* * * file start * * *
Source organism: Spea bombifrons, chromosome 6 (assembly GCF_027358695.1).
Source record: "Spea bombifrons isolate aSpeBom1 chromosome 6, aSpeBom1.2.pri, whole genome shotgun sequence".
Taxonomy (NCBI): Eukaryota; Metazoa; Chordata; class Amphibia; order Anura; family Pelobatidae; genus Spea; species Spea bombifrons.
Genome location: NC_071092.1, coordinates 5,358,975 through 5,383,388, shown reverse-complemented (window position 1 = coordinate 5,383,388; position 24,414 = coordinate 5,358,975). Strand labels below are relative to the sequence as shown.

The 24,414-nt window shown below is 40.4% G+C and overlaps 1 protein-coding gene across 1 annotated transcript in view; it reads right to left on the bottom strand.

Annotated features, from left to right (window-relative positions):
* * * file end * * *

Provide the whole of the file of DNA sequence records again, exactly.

Source organism: Spea bombifrons, chromosome 6 (assembly GCF_027358695.1).
Source record: "Spea bombifrons isolate aSpeBom1 chromosome 6, aSpeBom1.2.pri, whole genome shotgun sequence".
Taxonomy (NCBI): Eukaryota; Metazoa; Chordata; class Amphibia; order Anura; family Pelobatidae; genus Spea; species Spea bombifrons.
Genome location: NC_071092.1, coordinates 5,358,975 through 5,383,388, shown reverse-complemented (window position 1 = coordinate 5,383,388; position 24,414 = coordinate 5,358,975). Strand labels below are relative to the sequence as shown.

The 24,414-nt window shown below is 40.4% G+C and overlaps 1 protein-coding gene across 1 annotated transcript in view; it reads right to left on the bottom strand.

Annotated features, from left to right (window-relative positions):